Snorkelling is like entering another layer of paradise. Of course it’s just great to be able to swim in the sea, but when you can see what goes on underwater, you really feel like you’re in a dreamscape. Talking with a diver we met on the boat trip that took us to the reef, we agreed that the reef was not as spectacular as in other parts of the world (Australia and the Red Sea came to mind), but it was still worth exploring. And when you don’t think the bottom of the sea offers anything interesting, you just need to sharpen your eyesight to spot sandy coloured sting-rays lying still on the sea bed. Or look up, close to the surface, and you will spot tiny needle-fish swimming all around you. On our first trip, off Bavaro Beach, the sea was very choppy and it was difficult to get a close look of the reef. Nevertheless, we did see plenty of fish and coral.
Leaving the Compound: Samaná
When we finally decided it was time to leave the safe and comfortable of environs of the all-you can eat/drink/enjoy resort, we rented a car and started exploring the island. Our first stop was Samaná, the narrow peninsula that juts out of the north coast of the country. Our journey took us across the country, as we drove from Punta Cana to Las Terrenas via La Romana. It was an eye-opener, in many ways. The wetter climate in the north means that the vegetation is lusher and the climate more humid, though not uncomfortably so. The vast expanse of land on either side of the road was thickly covered in vegetation, and, occasionally, a small flock of colourful birds would fly above us.
It made me think of what Europe must have looked like before ‘civilisation’, when large areas of our old world would remain untouched by concrete and technology. It’s not being conservative about progress, but an exercise in time travel. Driving through the country also gave us a first glimpse of what we already knew.
A large portion of Dominicans still live in very simple conditions, at the other end of the accommodation spectrum than what an all-inclusive resort might offer. Wooden shacks scattered on either side of the road gather small villages, communities whose subsistence relies on the mango, coconut, cocoa and coffee. By the coast, of course, fish is plenty, too. Samaná felt instantaneously more chilled than Punta Cana. Fewer buildings, fewer people around. The beaches we went to, Playa Coson, Playa Madám, and Playa Frontón all felt secluded, even though their reputation is widely spread among visitors. Even Playa Rincón, reputed to be the most beautiful beach in the world by some, was hardly crowded.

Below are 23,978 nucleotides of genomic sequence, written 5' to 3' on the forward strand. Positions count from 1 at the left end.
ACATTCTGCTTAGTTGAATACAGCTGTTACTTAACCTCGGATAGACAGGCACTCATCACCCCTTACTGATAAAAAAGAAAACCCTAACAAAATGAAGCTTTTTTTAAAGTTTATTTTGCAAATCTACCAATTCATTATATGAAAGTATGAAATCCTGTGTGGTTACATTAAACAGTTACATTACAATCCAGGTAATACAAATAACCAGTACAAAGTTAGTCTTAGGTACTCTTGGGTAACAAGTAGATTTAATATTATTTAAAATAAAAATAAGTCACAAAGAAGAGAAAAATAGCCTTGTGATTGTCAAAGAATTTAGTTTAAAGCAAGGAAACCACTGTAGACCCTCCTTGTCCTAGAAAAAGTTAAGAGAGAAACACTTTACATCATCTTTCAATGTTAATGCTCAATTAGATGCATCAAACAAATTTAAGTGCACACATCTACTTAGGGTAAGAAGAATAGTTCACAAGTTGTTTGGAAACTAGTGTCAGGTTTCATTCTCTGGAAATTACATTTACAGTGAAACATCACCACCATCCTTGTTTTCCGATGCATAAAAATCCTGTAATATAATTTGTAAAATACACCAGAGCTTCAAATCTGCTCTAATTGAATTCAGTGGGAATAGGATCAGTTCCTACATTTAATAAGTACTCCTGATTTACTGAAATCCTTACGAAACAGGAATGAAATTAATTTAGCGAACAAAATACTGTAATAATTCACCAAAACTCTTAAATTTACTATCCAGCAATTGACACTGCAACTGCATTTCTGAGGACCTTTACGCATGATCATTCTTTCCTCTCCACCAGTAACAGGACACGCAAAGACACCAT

The friendly German tour operator we met in the fishing village of Las Galeras, told us this is low season. Most European visitors tend to come in the heart of winter. Well, we felt privileged to be there at the right time, with few other lucky travellers. The most spectacular snorkelling experience was, undoubtedly, off the coast of Cayo Levantado (the famous Bacardi island of the 1970s advert), we were rewarded with beautiful red starfish, giant sea urchins and a thousands of fish (I’m not exaggerating).
Post-snorkelling refreshments consististed of a fabulous lunch of langostines accompanied by coco loco (coconut milk, granatine, rum, served, of course in a green coconut shell).
Beyond the Beach
But the peninsula offers more than sandy shorelines and turquoise waters. The National Park of Les Haitises is a protected area best visited by boat. One of the highlights of the park is the mangrove swamps, which fringe a large part of the coastline.
These amazing plants, whose roots have a sophisticated filtering system that extracts salt from saline water, are responsible for the delicate equilibrium of the park’s ecosystem. The complex root system helps the environment in two ways: first, it prevents erosion; second it offers a suitable environments for several marine creatures, including lobsters, oysters, and crabs.
The 365 islands of the park also conceal several caves, many of which can be visited for their Taíno mural paintings.
The subjects of these paintings are largely taken from the natural surroundings, which, thanks to conservation efforts, would appear to have changed little since the civilization became extinct in the 16th century, after the Spanish colonisation. So there is an interesting continuity between the paintings of whales, plants, and birds, and the scenery outside the caves. We saw a crane bird in the wild, literally minutes after seeing it painted in one of the caves.
Another spot worth a visit is the Limón waterfalls. A recommendation from our hotel in Las Terrenas, we started our horseback treck from Santi’s Restaurant in Limón. The ride was, perhaps, more interesting than the waterfall.